Leith Gaines: “Most of it is visual arts: Collage, print-making and clay work, and in the theater piece there is some character development where people sit apart and work on character development separately. But we probably won’t do improv; it would be weird to do that and not interact. (Hood River artist Michelle Yamamoto taught a class in August on skateboard art.)
“We can’t just sit still and wait, and we’ll be ready when the doors open again and we’ll have things happening.”
CGN: How are things now at CCA?
LG: “We’re right at that place which all arts organizations are dealing with right now, particularly venue-driven organizations,and the question is how do we stay relevant and provide the service of creating arts experiences for people when they can’t walk in and use the space? The first wave of response is to get content on line, which is great if people are savvy about getting online and experiencing it, but it’s not an income-generator, so that’s challenging for us. But we want to be receptive, we want to serve, particularly right now. We want to provide connection and inspiration, and art is a very healing, transformative experience and we want to provide that. That’s our job, it’s what we do, and how do we do it with this situation? And it may be going on for awhile.”
CGN: How has the center been doing financially during the pandemic?
LG: “We’re sort of on hold; financially we’ve been very fortunate, we have had some people who understand the situation and have donated. We had a PPP loan that took us through most of July. We had received a grant from Ford Family Foundation that was helpful and I (repurposed) some program grants into operational grants as, fortunately, foundations have been very understanding and sympathetic. We’ve been able to, essentially, un-earmark those funds, which will be helpful. I don’t want to speculate. We’re fine for a short period of time but it’s not sustainable under the current situation.”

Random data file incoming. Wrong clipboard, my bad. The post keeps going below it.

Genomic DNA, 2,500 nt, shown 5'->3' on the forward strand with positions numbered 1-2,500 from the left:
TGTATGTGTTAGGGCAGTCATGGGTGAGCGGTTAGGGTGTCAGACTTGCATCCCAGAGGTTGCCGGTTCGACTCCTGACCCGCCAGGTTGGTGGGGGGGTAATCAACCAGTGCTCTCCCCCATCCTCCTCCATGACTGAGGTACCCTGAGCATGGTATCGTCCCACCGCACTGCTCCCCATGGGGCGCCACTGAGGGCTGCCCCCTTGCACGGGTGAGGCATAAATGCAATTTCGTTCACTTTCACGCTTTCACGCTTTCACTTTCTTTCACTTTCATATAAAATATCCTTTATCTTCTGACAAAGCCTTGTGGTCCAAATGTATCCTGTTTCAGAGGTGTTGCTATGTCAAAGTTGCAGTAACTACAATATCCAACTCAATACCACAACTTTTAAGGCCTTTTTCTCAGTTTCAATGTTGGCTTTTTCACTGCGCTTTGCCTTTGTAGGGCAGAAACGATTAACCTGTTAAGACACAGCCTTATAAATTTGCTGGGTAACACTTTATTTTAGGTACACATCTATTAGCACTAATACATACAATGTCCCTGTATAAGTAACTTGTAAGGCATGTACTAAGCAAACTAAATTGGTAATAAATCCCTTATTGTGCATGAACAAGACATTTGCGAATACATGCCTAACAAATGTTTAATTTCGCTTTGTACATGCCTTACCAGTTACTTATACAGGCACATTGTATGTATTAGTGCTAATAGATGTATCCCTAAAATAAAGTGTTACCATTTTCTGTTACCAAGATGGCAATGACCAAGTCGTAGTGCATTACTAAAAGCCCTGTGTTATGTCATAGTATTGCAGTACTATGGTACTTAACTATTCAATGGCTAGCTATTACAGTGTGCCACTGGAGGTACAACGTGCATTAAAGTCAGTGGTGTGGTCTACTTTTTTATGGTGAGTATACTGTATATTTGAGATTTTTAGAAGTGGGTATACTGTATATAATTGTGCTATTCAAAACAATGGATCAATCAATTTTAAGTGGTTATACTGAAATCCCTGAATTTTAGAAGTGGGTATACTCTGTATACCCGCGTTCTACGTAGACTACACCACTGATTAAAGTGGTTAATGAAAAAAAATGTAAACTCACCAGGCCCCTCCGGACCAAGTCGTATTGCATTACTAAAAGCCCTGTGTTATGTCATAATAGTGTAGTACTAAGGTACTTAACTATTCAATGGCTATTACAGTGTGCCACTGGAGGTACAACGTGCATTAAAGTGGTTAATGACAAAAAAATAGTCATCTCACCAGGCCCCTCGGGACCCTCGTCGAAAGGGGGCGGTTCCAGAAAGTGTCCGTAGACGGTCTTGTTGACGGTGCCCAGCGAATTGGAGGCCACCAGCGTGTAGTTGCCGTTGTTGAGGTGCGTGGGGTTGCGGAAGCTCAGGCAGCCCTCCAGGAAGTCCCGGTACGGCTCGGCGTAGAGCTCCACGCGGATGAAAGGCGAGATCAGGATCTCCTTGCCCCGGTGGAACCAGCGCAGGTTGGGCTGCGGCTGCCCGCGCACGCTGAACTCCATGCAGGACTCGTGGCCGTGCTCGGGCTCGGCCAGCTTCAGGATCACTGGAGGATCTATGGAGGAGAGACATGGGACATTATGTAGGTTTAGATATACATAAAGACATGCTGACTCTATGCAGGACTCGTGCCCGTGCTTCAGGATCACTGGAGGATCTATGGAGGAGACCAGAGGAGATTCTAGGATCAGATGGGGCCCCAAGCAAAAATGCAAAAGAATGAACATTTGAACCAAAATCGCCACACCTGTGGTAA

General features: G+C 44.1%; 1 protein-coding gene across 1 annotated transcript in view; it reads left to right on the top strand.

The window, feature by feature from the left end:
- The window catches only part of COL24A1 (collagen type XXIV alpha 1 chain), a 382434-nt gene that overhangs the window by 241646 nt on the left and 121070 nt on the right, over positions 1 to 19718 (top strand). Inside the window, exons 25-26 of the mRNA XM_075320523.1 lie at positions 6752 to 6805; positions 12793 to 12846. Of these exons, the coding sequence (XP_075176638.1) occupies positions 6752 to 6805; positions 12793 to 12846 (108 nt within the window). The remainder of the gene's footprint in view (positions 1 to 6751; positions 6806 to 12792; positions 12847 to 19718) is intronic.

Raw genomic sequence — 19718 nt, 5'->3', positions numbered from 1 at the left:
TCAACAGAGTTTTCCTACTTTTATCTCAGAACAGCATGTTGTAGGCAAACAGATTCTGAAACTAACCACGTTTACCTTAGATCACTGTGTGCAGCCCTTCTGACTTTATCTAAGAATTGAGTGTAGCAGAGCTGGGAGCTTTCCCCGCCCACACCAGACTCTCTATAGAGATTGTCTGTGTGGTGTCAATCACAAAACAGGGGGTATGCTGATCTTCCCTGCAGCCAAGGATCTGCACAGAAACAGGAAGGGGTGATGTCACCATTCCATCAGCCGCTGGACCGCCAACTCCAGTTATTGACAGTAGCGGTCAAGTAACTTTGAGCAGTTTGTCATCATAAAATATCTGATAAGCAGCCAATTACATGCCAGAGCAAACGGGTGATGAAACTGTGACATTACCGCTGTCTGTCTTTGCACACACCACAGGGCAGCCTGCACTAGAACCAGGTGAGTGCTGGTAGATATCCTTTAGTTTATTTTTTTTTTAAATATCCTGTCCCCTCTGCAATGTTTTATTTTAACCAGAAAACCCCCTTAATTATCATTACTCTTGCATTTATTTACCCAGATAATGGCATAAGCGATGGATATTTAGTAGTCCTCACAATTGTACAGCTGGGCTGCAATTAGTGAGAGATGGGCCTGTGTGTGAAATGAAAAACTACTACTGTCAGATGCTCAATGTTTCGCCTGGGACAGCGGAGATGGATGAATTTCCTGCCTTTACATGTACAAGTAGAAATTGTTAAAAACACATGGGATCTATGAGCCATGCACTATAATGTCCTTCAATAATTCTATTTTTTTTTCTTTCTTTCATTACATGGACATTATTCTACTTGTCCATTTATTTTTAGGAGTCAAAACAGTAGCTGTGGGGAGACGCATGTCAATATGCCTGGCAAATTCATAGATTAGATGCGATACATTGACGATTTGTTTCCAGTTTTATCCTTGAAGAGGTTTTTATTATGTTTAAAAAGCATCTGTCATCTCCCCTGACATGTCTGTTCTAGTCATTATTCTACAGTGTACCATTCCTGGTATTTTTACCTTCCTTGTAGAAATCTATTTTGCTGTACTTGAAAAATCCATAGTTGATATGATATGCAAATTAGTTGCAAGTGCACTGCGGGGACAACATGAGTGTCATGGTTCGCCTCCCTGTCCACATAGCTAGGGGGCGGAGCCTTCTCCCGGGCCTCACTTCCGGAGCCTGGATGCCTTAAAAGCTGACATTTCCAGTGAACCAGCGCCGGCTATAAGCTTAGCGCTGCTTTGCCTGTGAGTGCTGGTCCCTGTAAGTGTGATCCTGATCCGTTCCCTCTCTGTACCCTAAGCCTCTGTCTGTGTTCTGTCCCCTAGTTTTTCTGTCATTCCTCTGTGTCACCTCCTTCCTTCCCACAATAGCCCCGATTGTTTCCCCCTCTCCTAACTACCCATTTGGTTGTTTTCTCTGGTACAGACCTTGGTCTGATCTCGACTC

(Update: “Re-Imagine came along at a good time,” Gaines said. The online July fundraising campaign, Re-Imagine CCA, surpassed its $100,000 goal with $105,000 raised. “We were fortunate to have a few generous major donors that made our successful outcome possible,” Gaines said. “Altogether we had over 300 donors,” Gaines said, noting that “the online platform appealed to a larger audience range.” The campaign carried the message that “we have been working hard to be a vital arts hub and we want to continue to plan for that and bring new work and new experiences into the space for the community but we need funding to get ready for that and to plan for that and to continue building online content for people to access and we have to have funds to do it.
“The community stepped up and were very supportive about keeping the arts center alive through these tough times,” she said.)
CGN: How do you plan ahead through COVID-19?
LG: “It’s an opportunity. It’s a crappy time, but it has been an opportunity to take a breath and ask ‘what’s working? What’s not working?’ And time to really focus on that. The (CCA) board has really stepped up. They recognized that we have to address this now. What the outcome will be is up to the universe to a degree, for sure. The tricky part is all of us to recognize the importance of supporting first the front line of responders and making sure everyone is fed and healthy and safe, so it’s that fine line of how to ask for support and reach out to the community without taking funds away from making sure people are okay on a day-to-day, survival basis. But I think now is the time, we’re a little farther along now, and more organizations and services have been restarting and we’re figuring it out and asking, ‘How can we reconnect and stay connected?’ and I think the arts play a part. How do we stay connected in a way everyone is watching safely?”
CGN: What are those ways?
LG: “There’s the audience and there’s the performance. There are ways to do it, readers’ theater where performers are static and in place, but how do you find room for a large enough audience and they’re all staying safe? Is it outside performances? It has to be the right place; in the Gorge, you’re dealing with wind and noise.